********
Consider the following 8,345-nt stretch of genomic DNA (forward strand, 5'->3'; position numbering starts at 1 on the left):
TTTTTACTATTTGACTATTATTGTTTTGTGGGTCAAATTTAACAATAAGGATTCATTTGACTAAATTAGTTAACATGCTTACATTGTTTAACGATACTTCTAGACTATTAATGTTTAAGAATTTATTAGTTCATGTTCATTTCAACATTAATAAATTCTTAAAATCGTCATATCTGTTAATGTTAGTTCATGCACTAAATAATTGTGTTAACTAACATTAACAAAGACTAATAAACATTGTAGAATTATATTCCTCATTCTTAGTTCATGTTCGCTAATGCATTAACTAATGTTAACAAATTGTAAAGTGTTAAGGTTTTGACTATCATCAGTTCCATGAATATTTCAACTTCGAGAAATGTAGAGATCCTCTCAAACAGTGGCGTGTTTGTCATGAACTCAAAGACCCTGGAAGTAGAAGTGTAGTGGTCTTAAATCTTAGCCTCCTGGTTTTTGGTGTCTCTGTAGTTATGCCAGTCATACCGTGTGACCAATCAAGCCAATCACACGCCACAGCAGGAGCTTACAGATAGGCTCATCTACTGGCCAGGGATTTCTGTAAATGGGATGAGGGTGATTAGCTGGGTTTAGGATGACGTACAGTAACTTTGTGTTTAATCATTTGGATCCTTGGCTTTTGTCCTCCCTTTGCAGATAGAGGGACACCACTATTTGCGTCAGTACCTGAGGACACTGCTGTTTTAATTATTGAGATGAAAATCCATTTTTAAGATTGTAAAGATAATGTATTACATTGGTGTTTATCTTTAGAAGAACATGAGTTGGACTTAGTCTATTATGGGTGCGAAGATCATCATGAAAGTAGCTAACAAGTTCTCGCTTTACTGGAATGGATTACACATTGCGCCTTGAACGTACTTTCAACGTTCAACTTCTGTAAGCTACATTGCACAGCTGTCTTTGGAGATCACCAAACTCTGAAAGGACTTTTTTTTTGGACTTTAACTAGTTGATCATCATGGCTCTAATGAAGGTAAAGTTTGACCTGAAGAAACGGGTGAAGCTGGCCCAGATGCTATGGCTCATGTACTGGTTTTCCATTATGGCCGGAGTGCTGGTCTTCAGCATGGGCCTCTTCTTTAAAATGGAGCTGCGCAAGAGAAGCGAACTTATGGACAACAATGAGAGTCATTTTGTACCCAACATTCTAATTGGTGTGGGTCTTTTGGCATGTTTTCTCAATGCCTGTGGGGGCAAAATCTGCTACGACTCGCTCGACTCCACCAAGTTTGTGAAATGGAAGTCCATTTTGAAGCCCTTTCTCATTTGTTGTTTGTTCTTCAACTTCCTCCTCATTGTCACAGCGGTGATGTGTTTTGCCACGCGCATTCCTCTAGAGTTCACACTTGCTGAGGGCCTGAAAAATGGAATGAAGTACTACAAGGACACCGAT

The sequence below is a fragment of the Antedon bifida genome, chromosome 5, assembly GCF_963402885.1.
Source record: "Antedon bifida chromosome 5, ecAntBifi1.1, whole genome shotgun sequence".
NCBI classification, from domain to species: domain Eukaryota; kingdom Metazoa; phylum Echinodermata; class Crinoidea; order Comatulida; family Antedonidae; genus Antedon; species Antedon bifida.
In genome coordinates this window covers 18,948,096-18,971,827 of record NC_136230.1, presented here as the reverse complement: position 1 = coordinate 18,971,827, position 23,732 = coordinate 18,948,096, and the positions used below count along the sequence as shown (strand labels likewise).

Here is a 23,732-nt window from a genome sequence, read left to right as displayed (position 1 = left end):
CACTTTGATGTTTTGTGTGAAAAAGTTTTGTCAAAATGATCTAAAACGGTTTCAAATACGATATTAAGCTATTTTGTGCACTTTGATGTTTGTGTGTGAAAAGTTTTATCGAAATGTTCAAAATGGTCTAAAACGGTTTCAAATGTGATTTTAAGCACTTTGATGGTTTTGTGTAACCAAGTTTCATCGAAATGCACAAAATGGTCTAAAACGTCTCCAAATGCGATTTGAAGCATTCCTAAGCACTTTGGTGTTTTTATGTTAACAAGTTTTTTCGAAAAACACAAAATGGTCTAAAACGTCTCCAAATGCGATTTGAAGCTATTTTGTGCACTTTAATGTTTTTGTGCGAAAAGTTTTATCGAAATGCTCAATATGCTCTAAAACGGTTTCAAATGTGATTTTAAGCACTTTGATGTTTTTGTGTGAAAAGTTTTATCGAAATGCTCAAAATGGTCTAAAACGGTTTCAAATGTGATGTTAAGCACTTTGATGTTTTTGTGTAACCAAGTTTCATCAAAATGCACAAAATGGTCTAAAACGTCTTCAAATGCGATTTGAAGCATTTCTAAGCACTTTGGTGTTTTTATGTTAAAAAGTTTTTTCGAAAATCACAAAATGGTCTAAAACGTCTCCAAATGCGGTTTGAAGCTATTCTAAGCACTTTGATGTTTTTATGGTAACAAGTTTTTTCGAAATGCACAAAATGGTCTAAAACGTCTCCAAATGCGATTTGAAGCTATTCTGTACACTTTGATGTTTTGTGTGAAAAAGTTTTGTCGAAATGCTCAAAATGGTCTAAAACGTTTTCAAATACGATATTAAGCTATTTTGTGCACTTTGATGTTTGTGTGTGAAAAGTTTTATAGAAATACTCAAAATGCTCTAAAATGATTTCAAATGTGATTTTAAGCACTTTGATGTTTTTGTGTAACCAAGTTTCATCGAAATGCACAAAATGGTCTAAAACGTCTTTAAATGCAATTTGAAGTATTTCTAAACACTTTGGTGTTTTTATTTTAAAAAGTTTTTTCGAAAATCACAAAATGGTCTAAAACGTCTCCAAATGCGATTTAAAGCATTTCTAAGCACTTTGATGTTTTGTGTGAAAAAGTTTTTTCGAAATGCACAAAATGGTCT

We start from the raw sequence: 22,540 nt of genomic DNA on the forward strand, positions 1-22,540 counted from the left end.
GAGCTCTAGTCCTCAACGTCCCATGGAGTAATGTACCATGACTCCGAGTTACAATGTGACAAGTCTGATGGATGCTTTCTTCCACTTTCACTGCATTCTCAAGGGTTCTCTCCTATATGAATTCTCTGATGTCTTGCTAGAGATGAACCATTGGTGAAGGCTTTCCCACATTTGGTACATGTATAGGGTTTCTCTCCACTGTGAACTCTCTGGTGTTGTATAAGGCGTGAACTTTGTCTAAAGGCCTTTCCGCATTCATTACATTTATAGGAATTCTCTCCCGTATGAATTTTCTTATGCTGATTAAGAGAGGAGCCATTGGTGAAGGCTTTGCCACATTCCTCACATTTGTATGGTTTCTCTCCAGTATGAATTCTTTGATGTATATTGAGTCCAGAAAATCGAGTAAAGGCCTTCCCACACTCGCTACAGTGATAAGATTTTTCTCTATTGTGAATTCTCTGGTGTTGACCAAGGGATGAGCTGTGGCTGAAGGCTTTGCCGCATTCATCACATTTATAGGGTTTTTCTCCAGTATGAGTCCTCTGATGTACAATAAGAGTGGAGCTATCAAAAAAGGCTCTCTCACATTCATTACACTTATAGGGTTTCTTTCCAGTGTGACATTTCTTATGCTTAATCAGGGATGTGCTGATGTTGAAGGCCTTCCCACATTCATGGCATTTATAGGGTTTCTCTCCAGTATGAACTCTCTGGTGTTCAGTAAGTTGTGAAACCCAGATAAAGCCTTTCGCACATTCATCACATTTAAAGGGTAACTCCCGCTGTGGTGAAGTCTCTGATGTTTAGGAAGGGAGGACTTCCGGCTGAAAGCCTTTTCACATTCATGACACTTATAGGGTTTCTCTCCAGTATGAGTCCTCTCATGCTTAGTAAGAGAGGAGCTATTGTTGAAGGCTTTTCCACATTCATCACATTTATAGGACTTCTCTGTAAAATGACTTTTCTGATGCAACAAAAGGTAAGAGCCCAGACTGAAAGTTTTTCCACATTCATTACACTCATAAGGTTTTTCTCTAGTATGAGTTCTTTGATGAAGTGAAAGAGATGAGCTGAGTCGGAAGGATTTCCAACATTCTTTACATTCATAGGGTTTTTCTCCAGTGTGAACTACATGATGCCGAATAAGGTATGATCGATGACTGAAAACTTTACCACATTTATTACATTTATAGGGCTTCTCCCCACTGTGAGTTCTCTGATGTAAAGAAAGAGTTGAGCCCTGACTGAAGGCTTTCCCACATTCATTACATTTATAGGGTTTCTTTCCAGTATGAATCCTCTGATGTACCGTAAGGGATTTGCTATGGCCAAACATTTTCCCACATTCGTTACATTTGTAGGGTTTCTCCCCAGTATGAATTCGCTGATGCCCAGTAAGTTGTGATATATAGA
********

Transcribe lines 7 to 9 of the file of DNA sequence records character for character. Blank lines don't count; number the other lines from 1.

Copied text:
Here is a 23,732-nt window from a genome sequence, read left to right as displayed (position 1 = left end):
CACTTTGATGTTTTGTGTGAAAAAGTTTTGTCAAAATGATCTAAAACGGTTTCAAATACGATATTAAGCTATTTTGTGCACTTTGATGTTTGTGTGTGAAAAGTTTTATCGAAATGTTCAAAATGGTCTAAAACGGTTTCAAATGTGATTTTAAGCACTTTGATGGTTTTGTGTAACCAAGTTTCATCGAAATGCACAAAATGGTCTAAAACGTCTCCAAATGCGATTTGAAGCATTCCTAAGCACTTTGGTGTTTTTATGTTAACAAGTTTTTTCGAAAAACACAAAATGGTCTAAAACGTCTCCAAATGCGATTTGAAGCTATTTTGTGCACTTTAATGTTTTTGTGCGAAAAGTTTTATCGAAATGCTCAATATGCTCTAAAACGGTTTCAAATGTGATTTTAAGCACTTTGATGTTTTTGTGTGAAAAGTTTTATCGAAATGCTCAAAATGGTCTAAAACGGTTTCAAATGTGATGTTAAGCACTTTGATGTTTTTGTGTAACCAAGTTTCATCAAAATGCACAAAATGGTCTAAAACGTCTTCAAATGCGATTTGAAGCATTTCTAAGCACTTTGGTGTTTTTATGTTAAAAAGTTTTTTCGAAAATCACAAAATGGTCTAAAACGTCTCCAAATGCGGTTTGAAGCTATTCTAAGCACTTTGATGTTTTTATGGTAACAAGTTTTTTCGAAATGCACAAAATGGTCTAAAACGTCTCCAAATGCGATTTGAAGCTATTCTGTACACTTTGATGTTTTGTGTGAAAAAGTTTTGTCGAAATGCTCAAAATGGTCTAAAACGTTTTCAAATACGATATTAAGCTATTTTGTGCACTTTGATGTTTGTGTGTGAAAAGTTTTATAGAAATACTCAAAATGCTCTAAAATGATTTCAAATGTGATTTTAAGCACTTTGATGTTTTTGTGTAACCAAGTTTCATCGAAATGCACAAAATGGTCTAAAACGTCTTTAAATGCAATTTGAAGTATTTCTAAACACTTTGGTGTTTTTATTTTAAAAAGTTTTTTCGAAAATCACAAAATGGTCTAAAACGTCTCCAAATGCGATTTAAAGCATTTCTAAGCACTTTGATGTTTTGTGTGAAAAAGTTTTTTCGAAATGCACAAAATGGTCT

We start from the raw sequence: 22,540 nt of genomic DNA on the forward strand, positions 1-22,540 counted from the left end.